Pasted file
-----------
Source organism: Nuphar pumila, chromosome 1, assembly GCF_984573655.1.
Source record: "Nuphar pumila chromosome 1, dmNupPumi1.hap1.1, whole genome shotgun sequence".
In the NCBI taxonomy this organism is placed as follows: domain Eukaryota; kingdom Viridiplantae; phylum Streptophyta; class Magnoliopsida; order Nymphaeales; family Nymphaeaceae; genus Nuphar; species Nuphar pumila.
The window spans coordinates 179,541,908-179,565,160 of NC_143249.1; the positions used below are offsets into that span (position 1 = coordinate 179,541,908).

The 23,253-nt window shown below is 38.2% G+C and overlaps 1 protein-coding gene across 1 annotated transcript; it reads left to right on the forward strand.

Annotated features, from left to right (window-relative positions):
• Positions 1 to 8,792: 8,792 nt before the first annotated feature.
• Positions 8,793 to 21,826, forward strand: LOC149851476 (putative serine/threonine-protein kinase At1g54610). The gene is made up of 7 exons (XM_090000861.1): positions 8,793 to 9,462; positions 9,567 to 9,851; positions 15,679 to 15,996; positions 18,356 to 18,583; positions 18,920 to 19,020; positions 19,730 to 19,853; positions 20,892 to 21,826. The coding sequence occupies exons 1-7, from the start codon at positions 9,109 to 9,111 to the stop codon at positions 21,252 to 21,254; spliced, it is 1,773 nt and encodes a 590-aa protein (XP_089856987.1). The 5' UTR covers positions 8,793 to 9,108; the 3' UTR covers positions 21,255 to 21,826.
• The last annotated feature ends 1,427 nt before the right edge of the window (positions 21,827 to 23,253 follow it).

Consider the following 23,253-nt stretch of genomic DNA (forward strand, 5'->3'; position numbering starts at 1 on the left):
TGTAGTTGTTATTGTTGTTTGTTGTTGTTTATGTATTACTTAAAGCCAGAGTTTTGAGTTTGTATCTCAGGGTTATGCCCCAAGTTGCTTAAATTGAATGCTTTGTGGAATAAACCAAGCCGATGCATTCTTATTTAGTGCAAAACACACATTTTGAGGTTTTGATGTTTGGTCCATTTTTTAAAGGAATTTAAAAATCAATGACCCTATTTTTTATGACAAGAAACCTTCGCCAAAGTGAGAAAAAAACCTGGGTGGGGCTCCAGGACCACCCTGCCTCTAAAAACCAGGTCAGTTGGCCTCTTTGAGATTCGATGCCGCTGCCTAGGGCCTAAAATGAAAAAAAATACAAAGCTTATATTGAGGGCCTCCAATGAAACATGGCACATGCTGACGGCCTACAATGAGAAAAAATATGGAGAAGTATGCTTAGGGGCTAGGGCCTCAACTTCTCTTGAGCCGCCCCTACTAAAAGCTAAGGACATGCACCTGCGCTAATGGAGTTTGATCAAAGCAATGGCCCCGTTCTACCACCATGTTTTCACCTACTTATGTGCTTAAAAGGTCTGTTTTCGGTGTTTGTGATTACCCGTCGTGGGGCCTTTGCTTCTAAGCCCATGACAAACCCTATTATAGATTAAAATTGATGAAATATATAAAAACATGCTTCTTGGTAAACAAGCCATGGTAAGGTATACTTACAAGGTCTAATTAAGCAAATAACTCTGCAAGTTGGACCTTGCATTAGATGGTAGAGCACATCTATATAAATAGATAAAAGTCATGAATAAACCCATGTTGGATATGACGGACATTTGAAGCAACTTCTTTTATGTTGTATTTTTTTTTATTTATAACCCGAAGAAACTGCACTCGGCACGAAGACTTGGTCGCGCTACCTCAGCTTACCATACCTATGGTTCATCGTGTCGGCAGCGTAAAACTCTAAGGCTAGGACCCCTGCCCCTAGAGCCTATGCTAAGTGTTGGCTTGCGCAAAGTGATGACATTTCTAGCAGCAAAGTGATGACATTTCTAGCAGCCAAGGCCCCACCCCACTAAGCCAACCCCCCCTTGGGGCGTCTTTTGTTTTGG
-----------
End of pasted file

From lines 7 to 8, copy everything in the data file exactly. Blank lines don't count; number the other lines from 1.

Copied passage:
• Positions 1 to 8,792: 8,792 nt before the first annotated feature.
• Positions 8,793 to 21,826, forward strand: LOC149851476 (putative serine/threonine-protein kinase At1g54610). The gene is made up of 7 exons (XM_090000861.1): positions 8,793 to 9,462; positions 9,567 to 9,851; positions 15,679 to 15,996; positions 18,356 to 18,583; positions 18,920 to 19,020; positions 19,730 to 19,853; positions 20,892 to 21,826. The coding sequence occupies exons 1-7, from the start codon at positions 9,109 to 9,111 to the stop codon at positions 21,252 to 21,254; spliced, it is 1,773 nt and encodes a 590-aa protein (XP_089856987.1). The 5' UTR covers positions 8,793 to 9,108; the 3' UTR covers positions 21,255 to 21,826.